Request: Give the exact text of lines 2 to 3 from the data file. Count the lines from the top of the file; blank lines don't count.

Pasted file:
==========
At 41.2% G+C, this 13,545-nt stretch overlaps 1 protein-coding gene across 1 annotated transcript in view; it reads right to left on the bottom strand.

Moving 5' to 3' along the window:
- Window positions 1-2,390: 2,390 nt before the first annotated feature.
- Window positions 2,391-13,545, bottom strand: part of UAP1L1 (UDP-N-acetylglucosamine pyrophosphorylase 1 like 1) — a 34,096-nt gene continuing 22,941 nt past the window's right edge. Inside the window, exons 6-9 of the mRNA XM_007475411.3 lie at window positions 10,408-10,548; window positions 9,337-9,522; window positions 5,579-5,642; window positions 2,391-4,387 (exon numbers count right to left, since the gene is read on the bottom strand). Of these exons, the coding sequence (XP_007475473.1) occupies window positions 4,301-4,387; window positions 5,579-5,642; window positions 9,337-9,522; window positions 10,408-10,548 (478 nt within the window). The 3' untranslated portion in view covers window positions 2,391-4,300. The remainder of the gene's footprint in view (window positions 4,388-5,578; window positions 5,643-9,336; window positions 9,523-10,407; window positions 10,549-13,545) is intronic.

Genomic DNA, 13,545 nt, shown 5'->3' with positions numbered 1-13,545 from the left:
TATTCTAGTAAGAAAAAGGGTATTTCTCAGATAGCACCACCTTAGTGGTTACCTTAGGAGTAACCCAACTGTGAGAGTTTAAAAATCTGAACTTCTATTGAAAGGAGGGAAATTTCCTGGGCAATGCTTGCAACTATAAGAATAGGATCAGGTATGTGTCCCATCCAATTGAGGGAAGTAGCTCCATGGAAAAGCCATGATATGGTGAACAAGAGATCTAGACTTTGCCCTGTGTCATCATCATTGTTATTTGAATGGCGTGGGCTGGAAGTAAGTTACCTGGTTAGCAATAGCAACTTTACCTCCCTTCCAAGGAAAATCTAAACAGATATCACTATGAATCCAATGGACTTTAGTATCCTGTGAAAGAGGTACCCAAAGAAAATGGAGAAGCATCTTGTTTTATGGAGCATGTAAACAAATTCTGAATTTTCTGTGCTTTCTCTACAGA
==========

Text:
Moving 5' to 3' along the window:
- Window positions 1-2,390: 2,390 nt before the first annotated feature.